Home > Interviews > Motionpoems: Videos and an Interview with Todd Boss

Interview by Rob Taylor

A highlight of PRISM 53:3 is a four-poem series by Minnesota poet Todd Boss. In addition to being the author of the collections Yellowrocket and Pitch, Todd is the co-founder of Motionpoems, an organization dedicated to making short film adaptation of contemporary poems. After prodding Todd to take his obligatory “pizza pug” photo, I asked him a few questions about Motionpoems, as a primer for new viewers.

ToddBossLGCould you tell us a bit about Motionpoems? How did the project come about? What makes you passionate about this particular way of presenting and promoting poems?

Motionpoems has its genesis as an artistic collaboration. An animator approached me after a reading in 2008 to ask if she could animate one of my poems, and I said yes. A few projects later, wanting to share our enchantment with this hybrid of forms, we began inviting other poets and filmmakers to contribute to what became the first of an annual public premiere. Since then, more that 80 projects have been made.

Motionpoems is a nonprofit collaborative. We partner with publishers to introduce great new poems from forthcoming titles to our growing network of commercial and indie filmmakers. We do not art-direct these projects, but instead allow each filmmaker to choose his or her own creative direction for his or her project.

We began with the aim of making poetry more accessible to readers who increasingly get their content from screens, but our mission has changed in recent years. Now we just want to make great art. The audience is still important to us, and still stokes us. But the focus now is on the work itself.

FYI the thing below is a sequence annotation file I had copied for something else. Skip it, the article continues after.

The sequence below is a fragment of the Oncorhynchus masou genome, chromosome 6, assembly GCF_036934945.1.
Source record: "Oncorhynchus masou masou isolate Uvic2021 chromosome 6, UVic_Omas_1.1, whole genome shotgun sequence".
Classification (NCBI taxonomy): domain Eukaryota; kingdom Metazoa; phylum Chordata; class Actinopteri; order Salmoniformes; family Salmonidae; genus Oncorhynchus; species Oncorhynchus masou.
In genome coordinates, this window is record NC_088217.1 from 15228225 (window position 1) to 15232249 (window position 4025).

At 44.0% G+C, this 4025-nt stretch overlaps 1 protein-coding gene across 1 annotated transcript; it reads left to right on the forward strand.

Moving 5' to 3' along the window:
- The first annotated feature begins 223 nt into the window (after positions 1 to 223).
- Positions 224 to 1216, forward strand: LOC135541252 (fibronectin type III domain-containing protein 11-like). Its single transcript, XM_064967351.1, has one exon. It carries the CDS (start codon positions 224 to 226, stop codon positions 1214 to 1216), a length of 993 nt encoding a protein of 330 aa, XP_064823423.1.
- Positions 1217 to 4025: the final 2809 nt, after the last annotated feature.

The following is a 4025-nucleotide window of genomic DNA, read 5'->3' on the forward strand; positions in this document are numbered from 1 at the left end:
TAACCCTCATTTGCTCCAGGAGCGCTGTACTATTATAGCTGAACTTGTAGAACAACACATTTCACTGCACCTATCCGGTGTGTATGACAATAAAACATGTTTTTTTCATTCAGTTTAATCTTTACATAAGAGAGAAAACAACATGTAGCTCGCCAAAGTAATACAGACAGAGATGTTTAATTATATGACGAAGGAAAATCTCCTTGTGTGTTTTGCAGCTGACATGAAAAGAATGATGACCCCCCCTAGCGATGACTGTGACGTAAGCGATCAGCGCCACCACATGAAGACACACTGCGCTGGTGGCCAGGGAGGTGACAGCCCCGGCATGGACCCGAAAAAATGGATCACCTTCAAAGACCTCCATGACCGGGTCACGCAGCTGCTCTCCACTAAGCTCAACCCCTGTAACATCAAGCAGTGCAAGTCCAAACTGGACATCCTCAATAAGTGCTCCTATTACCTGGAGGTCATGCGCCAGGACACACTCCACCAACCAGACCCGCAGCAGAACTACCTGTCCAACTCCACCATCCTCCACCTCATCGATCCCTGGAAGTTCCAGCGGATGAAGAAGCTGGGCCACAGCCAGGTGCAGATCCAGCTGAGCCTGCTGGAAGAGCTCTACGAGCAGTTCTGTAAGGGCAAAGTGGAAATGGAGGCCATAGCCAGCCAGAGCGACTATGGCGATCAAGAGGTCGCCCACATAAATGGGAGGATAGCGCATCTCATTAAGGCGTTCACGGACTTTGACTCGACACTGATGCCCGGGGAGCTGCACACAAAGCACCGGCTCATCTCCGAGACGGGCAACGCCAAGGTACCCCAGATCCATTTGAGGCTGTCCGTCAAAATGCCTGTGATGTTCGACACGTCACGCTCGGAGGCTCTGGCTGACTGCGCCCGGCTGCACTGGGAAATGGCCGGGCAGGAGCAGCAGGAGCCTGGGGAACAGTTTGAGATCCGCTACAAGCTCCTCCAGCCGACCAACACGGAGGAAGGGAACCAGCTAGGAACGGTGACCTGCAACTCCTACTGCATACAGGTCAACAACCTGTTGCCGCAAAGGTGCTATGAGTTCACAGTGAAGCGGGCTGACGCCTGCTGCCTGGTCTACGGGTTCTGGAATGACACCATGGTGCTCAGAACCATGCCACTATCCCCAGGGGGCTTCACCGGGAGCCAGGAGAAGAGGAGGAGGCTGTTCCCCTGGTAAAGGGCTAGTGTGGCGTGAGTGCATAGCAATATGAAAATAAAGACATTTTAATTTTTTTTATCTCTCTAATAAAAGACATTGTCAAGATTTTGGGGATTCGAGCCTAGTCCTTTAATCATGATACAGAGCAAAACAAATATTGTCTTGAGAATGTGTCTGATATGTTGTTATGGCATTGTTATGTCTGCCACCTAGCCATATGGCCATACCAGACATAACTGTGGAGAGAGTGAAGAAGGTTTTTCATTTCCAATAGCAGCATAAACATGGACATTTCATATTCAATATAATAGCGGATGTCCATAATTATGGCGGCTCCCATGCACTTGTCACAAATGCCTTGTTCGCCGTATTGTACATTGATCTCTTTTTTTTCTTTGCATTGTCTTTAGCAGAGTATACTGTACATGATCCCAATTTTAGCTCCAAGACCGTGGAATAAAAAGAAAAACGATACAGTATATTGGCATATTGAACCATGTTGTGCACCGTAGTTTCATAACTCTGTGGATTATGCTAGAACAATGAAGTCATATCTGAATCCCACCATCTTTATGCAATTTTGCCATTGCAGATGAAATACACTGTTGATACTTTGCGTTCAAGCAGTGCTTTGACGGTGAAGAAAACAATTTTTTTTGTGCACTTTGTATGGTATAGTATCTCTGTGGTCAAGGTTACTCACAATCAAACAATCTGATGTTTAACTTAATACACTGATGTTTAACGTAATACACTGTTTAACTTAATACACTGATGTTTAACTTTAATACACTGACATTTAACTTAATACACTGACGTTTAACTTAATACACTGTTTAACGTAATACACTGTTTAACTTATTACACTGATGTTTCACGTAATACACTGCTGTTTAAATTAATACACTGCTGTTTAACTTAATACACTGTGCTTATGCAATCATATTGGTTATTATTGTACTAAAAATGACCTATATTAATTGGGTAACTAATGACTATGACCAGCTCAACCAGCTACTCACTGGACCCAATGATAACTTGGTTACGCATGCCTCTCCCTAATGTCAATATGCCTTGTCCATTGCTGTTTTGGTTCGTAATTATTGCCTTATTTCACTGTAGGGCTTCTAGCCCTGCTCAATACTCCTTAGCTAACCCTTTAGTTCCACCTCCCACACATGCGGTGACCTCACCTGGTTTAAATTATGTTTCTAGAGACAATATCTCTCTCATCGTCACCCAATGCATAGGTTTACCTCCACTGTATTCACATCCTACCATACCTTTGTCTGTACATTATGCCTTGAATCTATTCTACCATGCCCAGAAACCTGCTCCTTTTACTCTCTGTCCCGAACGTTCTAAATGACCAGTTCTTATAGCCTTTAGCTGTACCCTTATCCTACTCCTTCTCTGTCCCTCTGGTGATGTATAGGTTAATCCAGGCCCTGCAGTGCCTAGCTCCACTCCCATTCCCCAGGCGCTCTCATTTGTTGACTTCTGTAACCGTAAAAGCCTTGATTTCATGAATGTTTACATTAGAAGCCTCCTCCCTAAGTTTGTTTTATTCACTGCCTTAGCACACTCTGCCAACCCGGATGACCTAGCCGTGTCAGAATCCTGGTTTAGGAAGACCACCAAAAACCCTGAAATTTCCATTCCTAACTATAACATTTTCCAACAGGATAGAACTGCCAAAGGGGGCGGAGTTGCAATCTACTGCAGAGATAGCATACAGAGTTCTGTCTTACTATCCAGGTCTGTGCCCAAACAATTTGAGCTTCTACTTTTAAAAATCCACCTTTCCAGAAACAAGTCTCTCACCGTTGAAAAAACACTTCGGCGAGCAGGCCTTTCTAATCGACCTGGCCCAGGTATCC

Could you walk us through your three favourite Motionpoems to date? What makes each of them stand out to you?

My favorite films have yet to be released, which is part of the fun: I’m always most excited about whatever’s going out to subscribers next month. But of the films currently on our site, here are a few I love to use as great examples, for various reasons:

When at a Certain Party in NYC – Erin Belieu

Written by a woman, this poem is brilliant in a hard-boiled male voice, and jazz sharpens its snarky edge. Animation suits this poem better than film could, I think, because it can slide around and deliver so much visual rhythm. I love what the animator adds to the piece, from the tuna salad menu board to that perfecty timed license plate at the end.

Karl – Dag Straumsvåg

I love it when our films aren’t literal representations of the poems, but instead use the poems as jumping-off-points for whole new layers of story or meaning. This animation creates incredible tension with its use of pauses, sound design, and the interplay of an unscripted spider and moth. Not to mention whoever lies bleeding at the telephone upstairs…

Antique Sound – W.S. Merwin

The great Pulitzer winning poet W. S. Merwin recorded this poem in his Hawaii home after we approached him with the concept of pairing it with footage of an actual turntable submerged in a pool of ink, a sound installation by sculptor Evan Holm. I love the layers of metaphor in this pairing, and I love how tenderly it was filmed.



What’s next for Motionpoems? What’s the Big Bridges project?

Motionpoems wants to theme its seasons to draw attention to certain populations of artists, or important issues. Our new season’s poems, for instance, are all by women; our next by African Americans.

Big Bridges is a project commissioned from us by the Weisman Art Museum’s at the University of Minnesota. Minneapolis is the site of the famous 2007 collapse of the I-35W bridge. Inspired by the fact that the American Society of Civil Engineers estimates that “25% of America’s bridges are structurally deficient or functionally obsolete,” we’ve issued a national call for poems that “dream big about big bridges.” Five winning poems will be made the subject of a film contest, the results of which will premiere as part of a larger exhibit at the Weisman this fall. Details can be found on our website.

You can read Todd Boss’ “Petoskey Stone”, “Folds”, “I Find It Lovely That We Name Our Boats”, and “A Hoard of Driftwood” in PRISM 53:3. The issue is available through our online store